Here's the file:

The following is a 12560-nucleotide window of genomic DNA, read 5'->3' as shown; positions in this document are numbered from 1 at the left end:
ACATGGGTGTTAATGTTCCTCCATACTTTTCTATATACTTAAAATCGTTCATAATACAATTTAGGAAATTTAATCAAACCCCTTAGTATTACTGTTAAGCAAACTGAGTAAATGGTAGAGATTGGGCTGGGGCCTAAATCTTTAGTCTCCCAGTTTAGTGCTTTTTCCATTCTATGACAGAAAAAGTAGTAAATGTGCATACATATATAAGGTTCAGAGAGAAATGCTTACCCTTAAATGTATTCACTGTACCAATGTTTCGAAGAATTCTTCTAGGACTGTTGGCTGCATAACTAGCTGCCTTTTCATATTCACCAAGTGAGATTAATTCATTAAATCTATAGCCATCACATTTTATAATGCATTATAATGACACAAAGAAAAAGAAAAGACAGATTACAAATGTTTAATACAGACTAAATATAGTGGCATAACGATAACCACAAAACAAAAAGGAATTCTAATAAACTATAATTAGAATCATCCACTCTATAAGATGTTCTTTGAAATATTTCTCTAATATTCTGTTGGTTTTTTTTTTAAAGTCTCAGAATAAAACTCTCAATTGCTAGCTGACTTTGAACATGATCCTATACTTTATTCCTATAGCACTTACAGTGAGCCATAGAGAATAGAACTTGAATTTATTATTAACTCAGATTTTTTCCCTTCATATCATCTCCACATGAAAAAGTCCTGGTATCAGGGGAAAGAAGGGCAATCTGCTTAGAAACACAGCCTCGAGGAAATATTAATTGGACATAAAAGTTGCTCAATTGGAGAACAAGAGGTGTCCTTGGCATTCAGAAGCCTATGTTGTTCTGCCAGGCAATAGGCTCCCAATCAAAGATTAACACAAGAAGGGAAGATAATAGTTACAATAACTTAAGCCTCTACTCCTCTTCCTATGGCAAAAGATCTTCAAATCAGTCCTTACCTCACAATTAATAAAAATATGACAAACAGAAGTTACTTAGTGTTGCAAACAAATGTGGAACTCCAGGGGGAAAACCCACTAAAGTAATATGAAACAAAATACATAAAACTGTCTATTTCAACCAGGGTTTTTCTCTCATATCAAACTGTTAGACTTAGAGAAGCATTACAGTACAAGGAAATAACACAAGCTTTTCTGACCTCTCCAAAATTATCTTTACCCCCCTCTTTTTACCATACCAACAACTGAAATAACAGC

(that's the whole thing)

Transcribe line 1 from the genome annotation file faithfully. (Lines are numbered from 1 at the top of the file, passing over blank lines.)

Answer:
The following is a 12560-nucleotide window of genomic DNA, read 5'->3' as shown; positions in this document are numbered from 1 at the left end: